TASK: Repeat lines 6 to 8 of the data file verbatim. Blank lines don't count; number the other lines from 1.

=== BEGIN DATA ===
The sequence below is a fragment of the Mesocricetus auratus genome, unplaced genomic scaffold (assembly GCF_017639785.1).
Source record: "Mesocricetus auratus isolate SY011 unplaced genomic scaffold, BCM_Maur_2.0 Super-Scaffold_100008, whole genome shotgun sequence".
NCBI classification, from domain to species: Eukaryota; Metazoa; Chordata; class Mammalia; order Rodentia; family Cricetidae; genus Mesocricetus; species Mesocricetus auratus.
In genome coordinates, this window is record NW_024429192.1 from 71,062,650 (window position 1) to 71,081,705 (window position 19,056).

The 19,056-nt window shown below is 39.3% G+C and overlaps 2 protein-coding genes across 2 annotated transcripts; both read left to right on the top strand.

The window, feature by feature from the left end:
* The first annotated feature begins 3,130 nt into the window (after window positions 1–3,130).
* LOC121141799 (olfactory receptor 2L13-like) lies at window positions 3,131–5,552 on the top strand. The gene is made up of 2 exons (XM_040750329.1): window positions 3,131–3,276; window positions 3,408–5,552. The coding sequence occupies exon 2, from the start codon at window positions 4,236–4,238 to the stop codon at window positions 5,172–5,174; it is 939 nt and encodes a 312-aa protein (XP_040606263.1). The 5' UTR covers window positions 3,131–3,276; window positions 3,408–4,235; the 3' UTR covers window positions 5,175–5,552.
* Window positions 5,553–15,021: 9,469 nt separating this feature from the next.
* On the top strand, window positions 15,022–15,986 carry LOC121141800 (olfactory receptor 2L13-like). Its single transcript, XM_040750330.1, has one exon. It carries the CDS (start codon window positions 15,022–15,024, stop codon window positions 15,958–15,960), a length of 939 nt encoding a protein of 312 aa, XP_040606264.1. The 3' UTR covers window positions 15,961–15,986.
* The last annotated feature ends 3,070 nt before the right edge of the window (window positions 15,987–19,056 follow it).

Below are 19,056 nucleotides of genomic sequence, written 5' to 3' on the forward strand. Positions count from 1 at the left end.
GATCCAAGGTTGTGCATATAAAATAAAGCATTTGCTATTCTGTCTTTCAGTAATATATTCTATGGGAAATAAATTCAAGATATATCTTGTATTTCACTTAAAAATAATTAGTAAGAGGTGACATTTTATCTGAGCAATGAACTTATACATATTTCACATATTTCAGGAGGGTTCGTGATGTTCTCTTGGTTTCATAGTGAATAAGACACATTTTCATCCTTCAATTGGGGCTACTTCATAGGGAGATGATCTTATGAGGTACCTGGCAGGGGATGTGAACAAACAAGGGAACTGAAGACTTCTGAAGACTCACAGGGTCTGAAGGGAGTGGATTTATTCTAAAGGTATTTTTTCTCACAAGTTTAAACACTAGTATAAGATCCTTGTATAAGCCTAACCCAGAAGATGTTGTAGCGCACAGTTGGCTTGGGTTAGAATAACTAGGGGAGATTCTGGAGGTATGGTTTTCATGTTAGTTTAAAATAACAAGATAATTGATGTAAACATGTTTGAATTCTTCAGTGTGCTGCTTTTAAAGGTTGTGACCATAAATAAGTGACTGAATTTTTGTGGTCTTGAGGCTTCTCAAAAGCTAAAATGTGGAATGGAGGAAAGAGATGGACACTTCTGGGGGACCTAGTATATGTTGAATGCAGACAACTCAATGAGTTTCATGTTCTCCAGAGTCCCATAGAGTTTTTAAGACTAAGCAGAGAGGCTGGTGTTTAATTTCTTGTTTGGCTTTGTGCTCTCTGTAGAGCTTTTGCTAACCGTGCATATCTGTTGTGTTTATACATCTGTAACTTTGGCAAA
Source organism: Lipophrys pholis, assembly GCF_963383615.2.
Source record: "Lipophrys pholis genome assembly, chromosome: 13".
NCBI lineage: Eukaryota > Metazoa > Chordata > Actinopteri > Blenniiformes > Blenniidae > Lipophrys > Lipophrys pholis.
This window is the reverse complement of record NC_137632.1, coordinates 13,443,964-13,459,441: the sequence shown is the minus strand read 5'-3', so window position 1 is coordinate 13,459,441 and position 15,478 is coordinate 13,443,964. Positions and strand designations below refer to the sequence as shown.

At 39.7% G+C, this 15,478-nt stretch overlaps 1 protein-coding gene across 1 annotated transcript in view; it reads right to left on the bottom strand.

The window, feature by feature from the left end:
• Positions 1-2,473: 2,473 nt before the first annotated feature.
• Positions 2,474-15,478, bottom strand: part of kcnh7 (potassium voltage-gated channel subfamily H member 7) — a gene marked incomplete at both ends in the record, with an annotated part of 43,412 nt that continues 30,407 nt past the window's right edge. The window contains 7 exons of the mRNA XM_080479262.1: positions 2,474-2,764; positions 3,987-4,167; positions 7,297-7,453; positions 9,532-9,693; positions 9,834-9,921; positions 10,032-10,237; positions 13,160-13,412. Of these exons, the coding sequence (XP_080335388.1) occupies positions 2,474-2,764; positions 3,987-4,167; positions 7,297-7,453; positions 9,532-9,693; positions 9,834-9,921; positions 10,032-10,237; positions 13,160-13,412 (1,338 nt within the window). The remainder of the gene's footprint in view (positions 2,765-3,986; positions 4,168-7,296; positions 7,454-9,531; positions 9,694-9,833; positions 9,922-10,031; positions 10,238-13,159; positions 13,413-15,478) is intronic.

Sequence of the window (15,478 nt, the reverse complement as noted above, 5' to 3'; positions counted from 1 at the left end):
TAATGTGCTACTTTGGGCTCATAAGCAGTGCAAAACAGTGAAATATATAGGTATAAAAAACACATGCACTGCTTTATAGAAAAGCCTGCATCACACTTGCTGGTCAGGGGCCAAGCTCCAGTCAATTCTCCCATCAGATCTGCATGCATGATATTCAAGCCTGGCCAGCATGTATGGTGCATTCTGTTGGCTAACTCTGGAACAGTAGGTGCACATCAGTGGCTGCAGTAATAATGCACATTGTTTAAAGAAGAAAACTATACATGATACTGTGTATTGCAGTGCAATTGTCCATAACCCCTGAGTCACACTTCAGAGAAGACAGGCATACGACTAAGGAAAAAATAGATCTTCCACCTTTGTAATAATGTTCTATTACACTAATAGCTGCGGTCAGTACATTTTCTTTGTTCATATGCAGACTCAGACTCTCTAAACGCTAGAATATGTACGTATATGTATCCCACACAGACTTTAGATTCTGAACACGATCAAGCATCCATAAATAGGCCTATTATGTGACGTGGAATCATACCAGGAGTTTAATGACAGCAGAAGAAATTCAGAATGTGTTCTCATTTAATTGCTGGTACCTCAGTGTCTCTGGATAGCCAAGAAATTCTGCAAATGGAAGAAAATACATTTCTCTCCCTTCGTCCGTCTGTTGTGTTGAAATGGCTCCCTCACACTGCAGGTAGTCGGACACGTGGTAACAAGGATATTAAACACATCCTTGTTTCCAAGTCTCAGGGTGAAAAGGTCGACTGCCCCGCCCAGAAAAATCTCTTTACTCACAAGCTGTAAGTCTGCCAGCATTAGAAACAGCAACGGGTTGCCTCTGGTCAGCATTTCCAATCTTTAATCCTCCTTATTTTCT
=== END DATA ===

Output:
The window, feature by feature from the left end:
* The first annotated feature begins 3,130 nt into the window (after window positions 1–3,130).
* LOC121141799 (olfactory receptor 2L13-like) lies at window positions 3,131–5,552 on the top strand. The gene is made up of 2 exons (XM_040750329.1): window positions 3,131–3,276; window positions 3,408–5,552. The coding sequence occupies exon 2, from the start codon at window positions 4,236–4,238 to the stop codon at window positions 5,172–5,174; it is 939 nt and encodes a 312-aa protein (XP_040606263.1). The 5' UTR covers window positions 3,131–3,276; window positions 3,408–4,235; the 3' UTR covers window positions 5,175–5,552.